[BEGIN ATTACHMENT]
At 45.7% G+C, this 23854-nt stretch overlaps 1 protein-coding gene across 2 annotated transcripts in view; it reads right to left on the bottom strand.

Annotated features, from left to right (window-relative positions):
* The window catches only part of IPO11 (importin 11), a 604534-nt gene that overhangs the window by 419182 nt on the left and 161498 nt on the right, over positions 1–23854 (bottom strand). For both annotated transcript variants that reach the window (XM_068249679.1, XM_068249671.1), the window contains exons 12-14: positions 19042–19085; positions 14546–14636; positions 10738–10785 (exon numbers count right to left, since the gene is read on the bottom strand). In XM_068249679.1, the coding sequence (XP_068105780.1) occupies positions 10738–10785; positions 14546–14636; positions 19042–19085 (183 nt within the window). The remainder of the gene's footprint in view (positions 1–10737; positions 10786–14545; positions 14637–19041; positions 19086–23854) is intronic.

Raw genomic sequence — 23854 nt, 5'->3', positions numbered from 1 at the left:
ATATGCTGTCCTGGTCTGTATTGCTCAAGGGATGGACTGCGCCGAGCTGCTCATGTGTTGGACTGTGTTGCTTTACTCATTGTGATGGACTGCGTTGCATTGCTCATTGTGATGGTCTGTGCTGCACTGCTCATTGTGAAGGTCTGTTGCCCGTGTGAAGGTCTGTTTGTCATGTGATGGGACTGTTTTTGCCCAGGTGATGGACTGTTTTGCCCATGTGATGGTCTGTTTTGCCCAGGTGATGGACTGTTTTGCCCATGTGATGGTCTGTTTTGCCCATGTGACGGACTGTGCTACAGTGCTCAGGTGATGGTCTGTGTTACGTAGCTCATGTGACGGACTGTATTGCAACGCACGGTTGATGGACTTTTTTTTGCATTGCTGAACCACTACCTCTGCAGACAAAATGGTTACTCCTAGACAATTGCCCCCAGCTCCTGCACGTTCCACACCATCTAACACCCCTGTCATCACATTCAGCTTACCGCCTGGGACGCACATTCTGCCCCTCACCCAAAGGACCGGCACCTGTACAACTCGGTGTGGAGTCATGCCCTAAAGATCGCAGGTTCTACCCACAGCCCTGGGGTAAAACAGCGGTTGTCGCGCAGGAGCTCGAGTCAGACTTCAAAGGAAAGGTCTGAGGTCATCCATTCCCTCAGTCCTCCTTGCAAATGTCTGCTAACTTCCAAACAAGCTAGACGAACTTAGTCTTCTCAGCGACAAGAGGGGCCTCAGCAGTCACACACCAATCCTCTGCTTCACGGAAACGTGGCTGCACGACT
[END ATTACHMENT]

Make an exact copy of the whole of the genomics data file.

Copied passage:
At 45.7% G+C, this 23854-nt stretch overlaps 1 protein-coding gene across 2 annotated transcripts in view; it reads right to left on the bottom strand.

Annotated features, from left to right (window-relative positions):
* The window catches only part of IPO11 (importin 11), a 604534-nt gene that overhangs the window by 419182 nt on the left and 161498 nt on the right, over positions 1–23854 (bottom strand). For both annotated transcript variants that reach the window (XM_068249679.1, XM_068249671.1), the window contains exons 12-14: positions 19042–19085; positions 14546–14636; positions 10738–10785 (exon numbers count right to left, since the gene is read on the bottom strand). In XM_068249679.1, the coding sequence (XP_068105780.1) occupies positions 10738–10785; positions 14546–14636; positions 19042–19085 (183 nt within the window). The remainder of the gene's footprint in view (positions 1–10737; positions 10786–14545; positions 14637–19041; positions 19086–23854) is intronic.

Raw genomic sequence — 23854 nt, 5'->3', positions numbered from 1 at the left:
ATATGCTGTCCTGGTCTGTATTGCTCAAGGGATGGACTGCGCCGAGCTGCTCATGTGTTGGACTGTGTTGCTTTACTCATTGTGATGGACTGCGTTGCATTGCTCATTGTGATGGTCTGTGCTGCACTGCTCATTGTGAAGGTCTGTTGCCCGTGTGAAGGTCTGTTTGTCATGTGATGGGACTGTTTTTGCCCAGGTGATGGACTGTTTTGCCCATGTGATGGTCTGTTTTGCCCAGGTGATGGACTGTTTTGCCCATGTGATGGTCTGTTTTGCCCATGTGACGGACTGTGCTACAGTGCTCAGGTGATGGTCTGTGTTACGTAGCTCATGTGACGGACTGTATTGCAACGCACGGTTGATGGACTTTTTTTTGCATTGCTGAACCACTACCTCTGCAGACAAAATGGTTACTCCTAGACAATTGCCCCCAGCTCCTGCACGTTCCACACCATCTAACACCCCTGTCATCACATTCAGCTTACCGCCTGGGACGCACATTCTGCCCCTCACCCAAAGGACCGGCACCTGTACAACTCGGTGTGGAGTCATGCCCTAAAGATCGCAGGTTCTACCCACAGCCCTGGGGTAAAACAGCGGTTGTCGCGCAGGAGCTCGAGTCAGACTTCAAAGGAAAGGTCTGAGGTCATCCATTCCCTCAGTCCTCCTTGCAAATGTCTGCTAACTTCCAAACAAGCTAGACGAACTTAGTCTTCTCAGCGACAAGAGGGGCCTCAGCAGTCACACACCAATCCTCTGCTTCACGGAAACGTGGCTGCACGACT